With Mobile transaction set to grow exponentially from here on in, recent research by the Yankee Group suggests that actual mobile transactions will exceed $1 trillion by 2015.
Backing a recent report by Juniper stating that mobile payments would exceed $200 billion by 2012.
The research by the Yankee Group, titled “The Mobile Money Forecast,” makes the case that NFC (near field communication us not only growing but is here to stay) and that not only is Near Field Communication taking off, it is here to stay, while the adoptions of mobile banking is also growing quicker than expected compared to m-commerce, mobile payments and mobile coupons.
Nick Holland, senior analyst at Yankee Group, Boston, is quoted saying:
“Our new research shows that mobile transactions are not just news, we now have the data to back it up,”
Mobile banking grows to number one in terms of transactions
With 27% of participants in the survey using mobile banking, and 13% using some form of mcommerce, only 11% had used mobile coupons and 9% mobile payments.
Mr. Holland suggested that these figures were based more on trust and will not be key indicators for future use, as banks are inherently more trusted than other companies less familiar that have emerged in recent months.
“As much as mobile is radically new for payments, credit cards and cash will still be used in the foreseeable future, people trust banks and existing bank networks.”
NFC enabled phones will grow
The study has also indicated that the growth of Near Field Communication enabled smart phones will grow from around 7 million in 2011 to in the region of 200 million by 2015.
Who will adopt mobile payments?
24% of people between the age of 20 and 44 said yes to being interested in the ability to make payments on their mobile phones, while only 1% of over 65s said it was of interest to them.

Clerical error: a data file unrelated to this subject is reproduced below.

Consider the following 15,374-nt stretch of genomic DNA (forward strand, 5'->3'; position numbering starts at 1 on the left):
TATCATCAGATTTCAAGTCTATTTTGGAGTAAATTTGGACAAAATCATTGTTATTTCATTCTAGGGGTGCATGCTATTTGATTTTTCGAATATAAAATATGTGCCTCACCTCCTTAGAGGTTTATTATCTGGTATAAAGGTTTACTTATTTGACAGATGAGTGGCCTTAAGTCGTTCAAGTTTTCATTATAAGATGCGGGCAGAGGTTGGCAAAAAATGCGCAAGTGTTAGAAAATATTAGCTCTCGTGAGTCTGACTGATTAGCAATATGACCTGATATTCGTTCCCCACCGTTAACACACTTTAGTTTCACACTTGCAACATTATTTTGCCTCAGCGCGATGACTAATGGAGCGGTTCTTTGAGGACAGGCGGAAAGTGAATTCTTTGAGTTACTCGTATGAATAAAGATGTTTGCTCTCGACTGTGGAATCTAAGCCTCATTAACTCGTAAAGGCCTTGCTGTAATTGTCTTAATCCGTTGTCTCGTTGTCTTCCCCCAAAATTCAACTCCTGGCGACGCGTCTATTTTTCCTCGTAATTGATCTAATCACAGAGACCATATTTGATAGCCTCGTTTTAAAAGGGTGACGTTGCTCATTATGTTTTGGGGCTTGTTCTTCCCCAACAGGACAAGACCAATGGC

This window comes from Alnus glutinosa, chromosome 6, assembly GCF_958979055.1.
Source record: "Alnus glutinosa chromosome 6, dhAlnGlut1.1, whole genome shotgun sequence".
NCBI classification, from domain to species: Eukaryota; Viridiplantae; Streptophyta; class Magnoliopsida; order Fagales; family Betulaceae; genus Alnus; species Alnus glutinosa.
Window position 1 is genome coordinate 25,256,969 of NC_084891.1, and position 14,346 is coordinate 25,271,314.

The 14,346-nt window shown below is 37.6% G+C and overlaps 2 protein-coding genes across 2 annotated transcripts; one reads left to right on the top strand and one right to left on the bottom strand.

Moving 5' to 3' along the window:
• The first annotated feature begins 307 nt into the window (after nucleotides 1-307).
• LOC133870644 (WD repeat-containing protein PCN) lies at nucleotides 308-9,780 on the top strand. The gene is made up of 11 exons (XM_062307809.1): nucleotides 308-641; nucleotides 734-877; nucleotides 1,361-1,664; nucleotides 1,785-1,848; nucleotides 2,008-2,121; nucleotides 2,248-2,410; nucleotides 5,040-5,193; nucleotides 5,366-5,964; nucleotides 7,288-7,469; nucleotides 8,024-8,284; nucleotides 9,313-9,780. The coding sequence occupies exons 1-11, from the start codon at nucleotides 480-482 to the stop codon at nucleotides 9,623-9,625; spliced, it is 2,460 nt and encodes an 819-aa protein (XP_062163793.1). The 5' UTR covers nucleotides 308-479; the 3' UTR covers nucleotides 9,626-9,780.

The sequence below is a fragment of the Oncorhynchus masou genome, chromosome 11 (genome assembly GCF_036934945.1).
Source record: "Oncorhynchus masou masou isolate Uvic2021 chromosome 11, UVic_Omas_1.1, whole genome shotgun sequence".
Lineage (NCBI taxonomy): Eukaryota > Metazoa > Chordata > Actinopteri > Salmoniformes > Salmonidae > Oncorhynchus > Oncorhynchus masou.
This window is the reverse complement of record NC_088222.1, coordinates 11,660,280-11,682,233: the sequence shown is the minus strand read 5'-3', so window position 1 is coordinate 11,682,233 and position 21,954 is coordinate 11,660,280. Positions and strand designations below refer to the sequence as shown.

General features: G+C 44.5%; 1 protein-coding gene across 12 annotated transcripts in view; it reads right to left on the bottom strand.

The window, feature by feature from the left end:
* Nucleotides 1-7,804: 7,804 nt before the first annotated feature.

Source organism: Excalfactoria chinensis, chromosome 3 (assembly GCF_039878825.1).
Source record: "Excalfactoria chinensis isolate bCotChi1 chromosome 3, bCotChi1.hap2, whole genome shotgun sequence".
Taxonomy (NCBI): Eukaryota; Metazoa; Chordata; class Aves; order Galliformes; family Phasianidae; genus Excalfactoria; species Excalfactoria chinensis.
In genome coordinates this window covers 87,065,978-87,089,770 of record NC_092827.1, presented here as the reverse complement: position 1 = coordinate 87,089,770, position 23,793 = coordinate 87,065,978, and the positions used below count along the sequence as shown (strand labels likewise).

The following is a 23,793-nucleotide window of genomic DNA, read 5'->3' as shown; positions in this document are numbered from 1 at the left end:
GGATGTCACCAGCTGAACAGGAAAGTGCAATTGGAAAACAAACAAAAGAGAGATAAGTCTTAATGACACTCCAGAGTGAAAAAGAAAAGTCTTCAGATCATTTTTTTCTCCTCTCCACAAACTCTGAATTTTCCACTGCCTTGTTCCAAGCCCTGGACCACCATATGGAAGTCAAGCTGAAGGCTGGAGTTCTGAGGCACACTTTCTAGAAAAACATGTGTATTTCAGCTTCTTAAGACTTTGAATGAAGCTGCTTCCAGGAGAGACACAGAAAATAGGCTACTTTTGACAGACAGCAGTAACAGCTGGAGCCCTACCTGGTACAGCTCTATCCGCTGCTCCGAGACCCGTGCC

Men were more interested overall with 84% saying they would be interested in some form of mobile payments compared to only 66% of women.
Price comparison apps shaping the future for mobile commerce:
According to the study the amount of people seeking price comparison applications before making purchases on their phones and online is increasing.
Mr Holland states:
“Consumers aren’t just using it to browse; they are using it for action,”
“It shows how empowered users have become while using mobile apps. We also found a significant percentage of consumers would actually ask for a price comparison on it.”
While mobile payments are obviously of huge interest to the financial sector, retail sector and for consumers in general. For service providers, the ability to make sure that your mobile presence is universally enjoyable despite differences in phone capabilities is something that will need to be evaluated and executed with precision.
“We’ve moved past the focus being on payments, now retailers need to focus on what they can do to make shopping more fun for consumers.”
What are your thoughts on mobile transactions, are you happy to do more and more payments online, does it make sense that we are moving in this direction?Anthony Munns